Disease Control and Pest Management
Forecasting Ascospore Dose of Venturia inaequalis in Commercial Apple Orchards. David M. Gadoury, Research associate, Department of Botany and Plant Pathology, University of New Hampshire, Durham 03824; William E. MacHardy, professor, Department of Botany and Plant Pathology, University of New Hampshire, Durham 03824. Phytopathology 76:112-118. Accepted for publication 8 August 1985. Copyright 1986 The American Phytopathological Society. DOI: 10.1094/Phyto-76-112.
Factors affecting potential ascospore dose (PAD) of Venturia inaequalis were studied in commercial apple orchards from 1981 to 1984. PAD was the product of the numbers of scab lesions per square meter of leaf tissue on terminal shoots at leaf fall, pseudothecia per lesion, asci per pseudothecium, ascospores per ascus, and the proportion of the orchard floor covered by leaf litter at bud break. The number of lesions per square meter of leaf tissue was estimated from the numbers of lesions counted and terminal shoots examined, and the estimated leaf area per shoot. Most lesions on overwintered leaves bore aborted (rather than mature) pseudothecia; however, even when the incidence of infected leaves approached 0%, approximately 3% of the lesions produced mature pseudothecia. Neither the numbers of mature pseudothecia per fertile lesion nor asci per pseudothecium differed significantly (P = 0.05) on McIntosh, Cortland, or Delicious leaves, hence they were set at 21.6 and 122, respectively, in calculations of PAD. Most leaf decay occurred during winter, and leaf litter density decreased by only 16% from bud break to petal fall. The number of lesions per square meter of leaf tissue at leaf fall was the major determinant of the variance of PAD in the predictive model. PAD ranged from 13 to 44.544 ascospores/m2/yr when terminal leaf infection was 0.04 and 9.32%, respectively, in autumn of the previous year. Time shifts in disease progress curves were computed based on infection rates and differences in PAD. Delays of 2-22 days suggested that spray programs for apple scab could be delayed in orchards with low amounts of overwintering inoculum. The significance of PAD to predictions of ascospore maturity, spore trapping, and the use of postharvest eradicant treatments for management of apple scab were also discussed.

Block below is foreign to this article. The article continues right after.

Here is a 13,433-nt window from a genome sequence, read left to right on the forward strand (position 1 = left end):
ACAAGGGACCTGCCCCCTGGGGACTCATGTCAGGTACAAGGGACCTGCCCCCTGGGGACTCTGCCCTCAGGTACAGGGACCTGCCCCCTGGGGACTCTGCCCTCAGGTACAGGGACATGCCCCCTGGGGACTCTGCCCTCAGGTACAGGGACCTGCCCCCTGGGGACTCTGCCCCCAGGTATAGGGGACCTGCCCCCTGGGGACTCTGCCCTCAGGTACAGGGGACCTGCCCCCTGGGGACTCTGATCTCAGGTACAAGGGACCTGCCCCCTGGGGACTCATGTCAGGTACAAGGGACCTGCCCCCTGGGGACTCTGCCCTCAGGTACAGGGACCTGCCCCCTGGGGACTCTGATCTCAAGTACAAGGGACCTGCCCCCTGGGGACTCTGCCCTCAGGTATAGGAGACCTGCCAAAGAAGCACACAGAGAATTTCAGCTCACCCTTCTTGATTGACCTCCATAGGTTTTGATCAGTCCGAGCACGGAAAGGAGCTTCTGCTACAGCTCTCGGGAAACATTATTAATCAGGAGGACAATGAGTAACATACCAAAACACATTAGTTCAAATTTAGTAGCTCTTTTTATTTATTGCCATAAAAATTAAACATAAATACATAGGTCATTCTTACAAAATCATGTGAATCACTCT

Additional keywords: disease management, epidemiology, inoculum density.